but things become more complicated!
Lets starting with his theorem:
Quote:Theorem 2. Let $\phi$ be an entire function of the form $\phi(z)=z+\sum_{n=1}^\infty c_n z^{n+1}$, where $c_1>0, c_n\ge 0$ for all $n$, and either (i) $c_2\neq c_1^2$ or (ii) $c_3.
Then the sequence $(f_n)$ defined in Theorem 1 converges uniformly on every $\overline{S}(0,M)$ to a function $f$ which is an entire non-constant solution of (2).
Where (2) is $f(w+1)=\phi(f(w))$. The also mentioned theorem 1 and sequence $f_n$ does not matter yet.

What however really bothers me, that it seems not to be true:
Let $\phi(x)=x+x^2$. This is a feasible function for theorem 2, with $c_1=1$ and $c_2=0\neq c_1^2$.
Now I looked at the (unqiue) half iterate
$\phi^{\circ 1/2}(x)=f(f^{-1}(x)+1/2)$
which should be entire too, for comparison some members of its series:
$
x+{\frac {1}{2}}{x}^{2}-{\frac {1}{4}}{x}^{3}+{\frac {1}{4}}{x}^{4}-{
\frac {5}{16}}{x}^{5}+{\frac {27}{64}}{x}^{6}-{\frac {9}{16}}{x}^{7}+{
\frac {171}{256}}{x}^{8}-{\frac {69}{128}}{x}^{9}+O \left( {x}^{10}
\right)
$

and tested convergence at $x=5$ (an entire function has an infinite radius of convergence, so it should converge for every $x$) and what did I find? Divergence!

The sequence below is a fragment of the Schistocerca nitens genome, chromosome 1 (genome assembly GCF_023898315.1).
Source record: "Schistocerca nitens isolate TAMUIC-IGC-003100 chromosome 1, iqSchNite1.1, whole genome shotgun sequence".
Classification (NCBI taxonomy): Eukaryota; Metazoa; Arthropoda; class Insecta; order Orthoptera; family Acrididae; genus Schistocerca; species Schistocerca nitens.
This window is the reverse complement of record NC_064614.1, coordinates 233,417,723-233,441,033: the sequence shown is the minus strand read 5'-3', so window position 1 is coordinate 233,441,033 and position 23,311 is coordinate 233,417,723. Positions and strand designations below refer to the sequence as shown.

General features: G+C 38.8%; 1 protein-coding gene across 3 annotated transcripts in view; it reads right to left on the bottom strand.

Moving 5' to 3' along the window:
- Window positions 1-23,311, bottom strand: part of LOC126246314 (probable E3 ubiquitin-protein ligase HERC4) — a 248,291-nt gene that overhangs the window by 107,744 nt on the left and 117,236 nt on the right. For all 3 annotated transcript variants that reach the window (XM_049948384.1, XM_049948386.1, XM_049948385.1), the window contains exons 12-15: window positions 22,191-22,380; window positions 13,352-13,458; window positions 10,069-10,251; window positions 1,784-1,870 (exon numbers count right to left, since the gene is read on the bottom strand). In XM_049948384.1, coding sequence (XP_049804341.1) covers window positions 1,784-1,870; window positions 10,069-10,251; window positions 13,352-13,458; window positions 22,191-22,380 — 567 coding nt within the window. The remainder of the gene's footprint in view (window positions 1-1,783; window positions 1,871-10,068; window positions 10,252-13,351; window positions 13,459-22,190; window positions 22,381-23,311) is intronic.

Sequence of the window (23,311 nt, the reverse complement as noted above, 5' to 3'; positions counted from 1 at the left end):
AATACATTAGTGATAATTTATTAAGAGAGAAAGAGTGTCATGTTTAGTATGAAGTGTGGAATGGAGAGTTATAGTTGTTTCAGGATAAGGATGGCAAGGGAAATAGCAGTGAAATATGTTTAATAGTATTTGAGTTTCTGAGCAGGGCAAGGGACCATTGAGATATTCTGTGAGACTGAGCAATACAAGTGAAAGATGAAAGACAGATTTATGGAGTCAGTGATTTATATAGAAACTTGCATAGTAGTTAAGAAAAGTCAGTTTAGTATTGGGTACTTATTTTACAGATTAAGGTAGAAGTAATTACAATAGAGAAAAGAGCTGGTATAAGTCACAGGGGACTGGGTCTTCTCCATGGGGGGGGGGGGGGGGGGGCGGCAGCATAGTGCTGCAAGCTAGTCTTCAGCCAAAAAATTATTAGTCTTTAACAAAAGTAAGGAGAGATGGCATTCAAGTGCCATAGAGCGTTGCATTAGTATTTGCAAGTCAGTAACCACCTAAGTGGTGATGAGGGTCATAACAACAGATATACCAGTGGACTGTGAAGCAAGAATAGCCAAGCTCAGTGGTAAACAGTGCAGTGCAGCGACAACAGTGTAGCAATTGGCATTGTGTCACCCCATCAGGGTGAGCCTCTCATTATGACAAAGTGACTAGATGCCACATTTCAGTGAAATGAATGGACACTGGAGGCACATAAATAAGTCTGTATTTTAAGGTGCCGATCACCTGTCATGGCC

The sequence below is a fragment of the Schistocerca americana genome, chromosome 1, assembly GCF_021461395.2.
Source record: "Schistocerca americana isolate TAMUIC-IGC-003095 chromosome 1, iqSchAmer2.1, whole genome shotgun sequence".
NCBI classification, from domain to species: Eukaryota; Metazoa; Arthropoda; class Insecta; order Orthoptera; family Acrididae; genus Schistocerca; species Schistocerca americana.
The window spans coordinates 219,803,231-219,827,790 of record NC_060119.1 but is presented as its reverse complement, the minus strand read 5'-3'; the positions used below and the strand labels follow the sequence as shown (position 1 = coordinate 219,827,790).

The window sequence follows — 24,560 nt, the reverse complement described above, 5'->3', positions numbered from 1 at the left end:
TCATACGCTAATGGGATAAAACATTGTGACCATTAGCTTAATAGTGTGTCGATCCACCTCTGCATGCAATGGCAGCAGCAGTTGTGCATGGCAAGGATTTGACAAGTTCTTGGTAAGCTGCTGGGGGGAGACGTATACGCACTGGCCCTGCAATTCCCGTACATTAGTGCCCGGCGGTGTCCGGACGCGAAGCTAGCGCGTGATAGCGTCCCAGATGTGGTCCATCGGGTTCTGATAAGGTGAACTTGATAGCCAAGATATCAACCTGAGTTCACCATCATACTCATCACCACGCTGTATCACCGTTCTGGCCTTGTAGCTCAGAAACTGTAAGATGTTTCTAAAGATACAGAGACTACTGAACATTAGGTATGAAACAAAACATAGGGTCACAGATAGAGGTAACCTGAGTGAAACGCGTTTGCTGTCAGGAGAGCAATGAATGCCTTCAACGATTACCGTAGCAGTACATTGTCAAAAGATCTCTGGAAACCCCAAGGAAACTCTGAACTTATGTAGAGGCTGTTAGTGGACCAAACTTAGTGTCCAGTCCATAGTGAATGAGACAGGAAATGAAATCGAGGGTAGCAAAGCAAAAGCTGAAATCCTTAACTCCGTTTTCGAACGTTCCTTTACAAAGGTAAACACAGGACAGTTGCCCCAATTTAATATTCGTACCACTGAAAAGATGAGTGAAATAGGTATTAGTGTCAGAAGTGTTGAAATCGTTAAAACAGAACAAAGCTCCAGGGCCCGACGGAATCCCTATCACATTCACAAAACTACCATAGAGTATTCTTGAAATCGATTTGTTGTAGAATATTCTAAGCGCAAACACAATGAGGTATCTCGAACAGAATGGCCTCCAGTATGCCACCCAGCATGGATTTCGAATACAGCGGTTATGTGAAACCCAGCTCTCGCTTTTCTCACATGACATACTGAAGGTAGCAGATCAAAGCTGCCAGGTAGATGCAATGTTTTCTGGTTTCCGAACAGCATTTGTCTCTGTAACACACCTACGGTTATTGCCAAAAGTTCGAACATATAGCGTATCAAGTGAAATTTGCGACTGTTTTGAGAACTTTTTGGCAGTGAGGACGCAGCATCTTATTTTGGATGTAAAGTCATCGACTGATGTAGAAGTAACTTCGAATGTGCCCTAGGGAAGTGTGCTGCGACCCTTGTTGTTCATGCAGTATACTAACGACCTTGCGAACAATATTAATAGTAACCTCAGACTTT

Quote:0, 5.0, 17.50000000, -13.75000000, 142.5000000, -834.0625000, 5757.734375, -38187.57812, 222737.7149, -830118.7301, -3591005.876, 123831803.7, -1672085945.

So it seems this proof is also not reliable...
Boy that shakes my trust in professional mathematics.
The logarithm is "entire" for reals > 0 (not quite "entire", but you know what I mean), but it's standard power series diverges outside the range (0, 2]. Analytic extension is used outside that range. So this function might only converge for x<=1.

Besides, you do know what the formula equals at x=5, don't you? Well, for starters, at x=4, it's approximately 5.03481484682034616908489989276E+41. Bear in mind, this function is equal to the second iterated logarithm (base e) of my cheta function, shifted by a constant in the x direction. So it has tetrational growth.

It's like trying to solve sin(x) using the power series, and then saying it appear divergent because you tried to solve the power series for x=100.

So no worries. Just make sure it converges for x=3, which should equal 96.0223655650268799109865292599.
jaydfox Wrote:The logarithm is "entire" for reals > 0 (not quite "entire", but you know what I mean), but it's standard power series diverges outside the range (0, 2]. Analytic extension is used outside that range. So this function might only converge for x<=1.